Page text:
sponsored

Navigating Today’s Threat Landscape

Navigating Today’s Threat Landscape

By Charles Cooper

The exact tally won’t be known for several more months but preliminary reports and anecdotal evidence suggest that the number of cyberattacks this year may well surpass 2016. That year, cybercrime cost the global economy over $450 billion and led to the theft of over 2 billion personal records.

Coming into 2017, the expectation was that malicious hackers, cybercriminals and nation-state actors would continue to launch more innovative attacks — and the bad guys have not disappointed. Since the beginning of the year, attackers have demonstrated persistence and cleverness in their efforts to outwit their victims. In fact, Accenture says that the appearance of more viral variants this year has set a new bar for cybersecurity teams across all industries.

In other words, there’s no rest for the weary when it comes to cyberdefense. Let’s take a closer look at some of the highlights to date.

Wikileaks CIA Vault 7

In March, WikiLeaks published nearly 9,000 documents — known as the "Vault 7” dump — that it said revealed the CIA’s hacking arsenal, including revelations about iOS and Android vulnerabilities, Windows bugs and the capability of turning certain smart TVs into listening devices. How Wikileaks obtained the information is unknown. But a word to the wise: If an organization with the technical sophistication of the CIA can be hacked, so can yours.

Eternal Blue

The hacking group that goes by the name Shadow Brokers released spy tools it claimed to have stolen from the National Security Administration, including a Windows exploit called EternalBlue that would feature in subsequent ransomware attacks.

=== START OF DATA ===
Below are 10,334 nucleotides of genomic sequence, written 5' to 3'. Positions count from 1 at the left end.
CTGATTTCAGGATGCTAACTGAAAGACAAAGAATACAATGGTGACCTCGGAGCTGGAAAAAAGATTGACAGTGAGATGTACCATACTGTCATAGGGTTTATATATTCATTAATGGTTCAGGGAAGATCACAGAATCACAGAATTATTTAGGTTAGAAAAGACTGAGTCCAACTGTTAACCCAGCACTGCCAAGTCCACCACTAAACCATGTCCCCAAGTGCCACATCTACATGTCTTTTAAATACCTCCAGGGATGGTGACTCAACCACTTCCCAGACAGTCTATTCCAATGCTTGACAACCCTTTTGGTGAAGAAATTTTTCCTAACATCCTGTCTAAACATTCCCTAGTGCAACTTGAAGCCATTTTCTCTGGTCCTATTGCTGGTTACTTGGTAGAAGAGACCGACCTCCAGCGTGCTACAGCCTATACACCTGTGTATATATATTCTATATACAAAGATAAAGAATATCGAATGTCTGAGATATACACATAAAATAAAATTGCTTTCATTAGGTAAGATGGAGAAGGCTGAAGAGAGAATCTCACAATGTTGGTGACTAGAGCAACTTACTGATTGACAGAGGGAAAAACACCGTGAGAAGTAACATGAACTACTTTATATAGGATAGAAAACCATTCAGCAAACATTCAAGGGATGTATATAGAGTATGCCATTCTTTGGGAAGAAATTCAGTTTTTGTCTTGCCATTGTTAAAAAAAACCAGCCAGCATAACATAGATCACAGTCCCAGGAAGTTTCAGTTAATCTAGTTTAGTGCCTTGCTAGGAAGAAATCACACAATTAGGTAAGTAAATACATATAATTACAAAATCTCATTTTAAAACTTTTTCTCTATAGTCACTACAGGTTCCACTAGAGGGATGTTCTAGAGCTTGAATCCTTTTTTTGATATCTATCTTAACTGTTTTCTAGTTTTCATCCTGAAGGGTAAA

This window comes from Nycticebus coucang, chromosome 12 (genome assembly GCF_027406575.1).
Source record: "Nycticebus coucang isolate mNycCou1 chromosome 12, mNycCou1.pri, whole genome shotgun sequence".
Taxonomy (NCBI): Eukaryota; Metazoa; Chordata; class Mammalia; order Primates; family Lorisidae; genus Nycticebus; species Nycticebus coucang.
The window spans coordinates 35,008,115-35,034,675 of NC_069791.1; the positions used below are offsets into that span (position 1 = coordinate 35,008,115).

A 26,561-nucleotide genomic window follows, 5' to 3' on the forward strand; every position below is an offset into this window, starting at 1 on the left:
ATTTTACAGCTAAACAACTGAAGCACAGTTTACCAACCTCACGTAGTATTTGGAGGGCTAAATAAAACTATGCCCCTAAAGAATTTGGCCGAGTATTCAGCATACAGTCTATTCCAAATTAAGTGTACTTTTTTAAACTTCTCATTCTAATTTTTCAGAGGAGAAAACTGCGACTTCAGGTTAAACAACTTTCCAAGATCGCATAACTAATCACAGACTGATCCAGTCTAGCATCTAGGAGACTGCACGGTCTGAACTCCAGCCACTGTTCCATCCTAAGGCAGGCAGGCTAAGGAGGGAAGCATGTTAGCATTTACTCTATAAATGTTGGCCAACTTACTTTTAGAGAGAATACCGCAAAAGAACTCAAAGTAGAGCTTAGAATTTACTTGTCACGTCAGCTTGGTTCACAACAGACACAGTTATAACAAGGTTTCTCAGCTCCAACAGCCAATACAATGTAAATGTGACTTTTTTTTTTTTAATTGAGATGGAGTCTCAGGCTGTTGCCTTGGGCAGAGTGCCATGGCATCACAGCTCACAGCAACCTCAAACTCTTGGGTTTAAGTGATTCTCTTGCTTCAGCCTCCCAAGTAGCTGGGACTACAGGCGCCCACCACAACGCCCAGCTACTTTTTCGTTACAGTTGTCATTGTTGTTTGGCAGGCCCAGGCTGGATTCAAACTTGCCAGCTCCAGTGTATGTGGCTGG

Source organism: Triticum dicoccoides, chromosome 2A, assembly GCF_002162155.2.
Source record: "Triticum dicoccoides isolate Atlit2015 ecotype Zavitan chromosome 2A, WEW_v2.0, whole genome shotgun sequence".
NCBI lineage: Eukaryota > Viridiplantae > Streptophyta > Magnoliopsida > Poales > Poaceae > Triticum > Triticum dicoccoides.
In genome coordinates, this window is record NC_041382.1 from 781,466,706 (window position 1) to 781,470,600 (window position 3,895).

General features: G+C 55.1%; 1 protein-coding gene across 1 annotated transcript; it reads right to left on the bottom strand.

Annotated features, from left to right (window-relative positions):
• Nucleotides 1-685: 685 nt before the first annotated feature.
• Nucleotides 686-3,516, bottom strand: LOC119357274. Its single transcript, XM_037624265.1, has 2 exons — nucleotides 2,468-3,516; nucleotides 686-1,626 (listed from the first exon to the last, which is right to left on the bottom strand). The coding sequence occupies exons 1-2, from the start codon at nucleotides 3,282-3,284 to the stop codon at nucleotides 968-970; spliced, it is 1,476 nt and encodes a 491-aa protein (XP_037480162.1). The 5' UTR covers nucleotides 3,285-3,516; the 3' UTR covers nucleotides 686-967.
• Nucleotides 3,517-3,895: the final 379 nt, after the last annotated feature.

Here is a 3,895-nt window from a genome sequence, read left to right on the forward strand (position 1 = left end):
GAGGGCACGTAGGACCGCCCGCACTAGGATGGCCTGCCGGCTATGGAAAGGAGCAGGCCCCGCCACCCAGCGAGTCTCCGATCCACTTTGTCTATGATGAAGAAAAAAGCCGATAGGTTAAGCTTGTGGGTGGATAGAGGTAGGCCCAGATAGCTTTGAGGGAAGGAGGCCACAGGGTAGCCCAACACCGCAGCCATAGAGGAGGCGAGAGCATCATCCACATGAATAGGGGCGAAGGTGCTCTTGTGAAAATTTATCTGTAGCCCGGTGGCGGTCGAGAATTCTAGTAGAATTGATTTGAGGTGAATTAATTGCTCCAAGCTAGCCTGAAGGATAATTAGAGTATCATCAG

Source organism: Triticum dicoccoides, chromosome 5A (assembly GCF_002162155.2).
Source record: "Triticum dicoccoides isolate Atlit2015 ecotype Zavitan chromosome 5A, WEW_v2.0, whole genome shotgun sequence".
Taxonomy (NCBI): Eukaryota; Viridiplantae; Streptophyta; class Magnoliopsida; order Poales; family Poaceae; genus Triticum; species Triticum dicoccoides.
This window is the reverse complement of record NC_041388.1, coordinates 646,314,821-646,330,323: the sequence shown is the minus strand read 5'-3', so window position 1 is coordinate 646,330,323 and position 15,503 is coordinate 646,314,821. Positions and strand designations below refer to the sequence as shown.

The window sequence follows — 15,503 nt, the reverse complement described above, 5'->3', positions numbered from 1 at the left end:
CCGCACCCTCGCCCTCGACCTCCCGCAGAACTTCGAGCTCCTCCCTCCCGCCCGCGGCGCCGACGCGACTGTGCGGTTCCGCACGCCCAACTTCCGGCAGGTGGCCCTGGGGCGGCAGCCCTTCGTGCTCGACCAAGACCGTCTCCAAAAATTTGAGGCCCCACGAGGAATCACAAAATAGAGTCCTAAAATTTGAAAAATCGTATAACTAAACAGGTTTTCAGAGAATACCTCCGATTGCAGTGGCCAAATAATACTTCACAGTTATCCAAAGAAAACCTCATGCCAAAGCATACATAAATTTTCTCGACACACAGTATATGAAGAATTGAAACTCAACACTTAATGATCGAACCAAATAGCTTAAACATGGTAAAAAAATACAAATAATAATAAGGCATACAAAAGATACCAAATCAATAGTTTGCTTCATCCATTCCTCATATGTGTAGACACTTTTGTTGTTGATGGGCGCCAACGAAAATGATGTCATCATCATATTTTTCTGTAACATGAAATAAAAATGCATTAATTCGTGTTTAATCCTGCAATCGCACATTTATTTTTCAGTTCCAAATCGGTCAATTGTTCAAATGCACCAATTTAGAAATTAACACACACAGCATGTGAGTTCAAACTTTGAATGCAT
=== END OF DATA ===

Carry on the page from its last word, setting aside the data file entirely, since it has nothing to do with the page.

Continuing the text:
WannaCry

WannaCry struck in mid-May and spread rapidly around the world. The attack crippled more than 300,000 Windows systems, wreaking havoc in some hospitals and international businesses. In March, Microsoft released the MS17-010 patch for the bug. The speed with which the attack ricocheted around the globe testified to the fact that not only were many organizations still using older versions of Microsoft Windows, but that they were remiss when it came to basic security hygiene.  WannaCry re-emerged in August when LG Electronics said it was forced to shut down some systems after finding the ransomware on a self-service kiosk in South Korea.

Petya/NotPetya

Soon after, the ransomware Petya/NotPetya grabbed control of computers around the world, demanding ransom from their owners. Among its victims, Ukrainian agencies and companies, as well as global organizations.   

And then there are the oldies but goodies as attackers predictably went back to what has worked for them in the past.

Targeted emails apparently figured in ongoing attacks against companies that operate nuclear power stations and other energy facilities. The New York Times reported that the emails contained malware-laced fake résumés. The malware would spread once recipients clicked on the Word attachments, allowing attackers to steal user credentials.

None of this should phase security practitioners. It’s just the latest stage in a protracted back-and-forth battle. But it’s also a clear signal that organizations shouldn’t let down their guard.

Charles Cooper has covered technology and business for the past three decades. All opinions expressed are his own. AT&T has sponsored this blog post.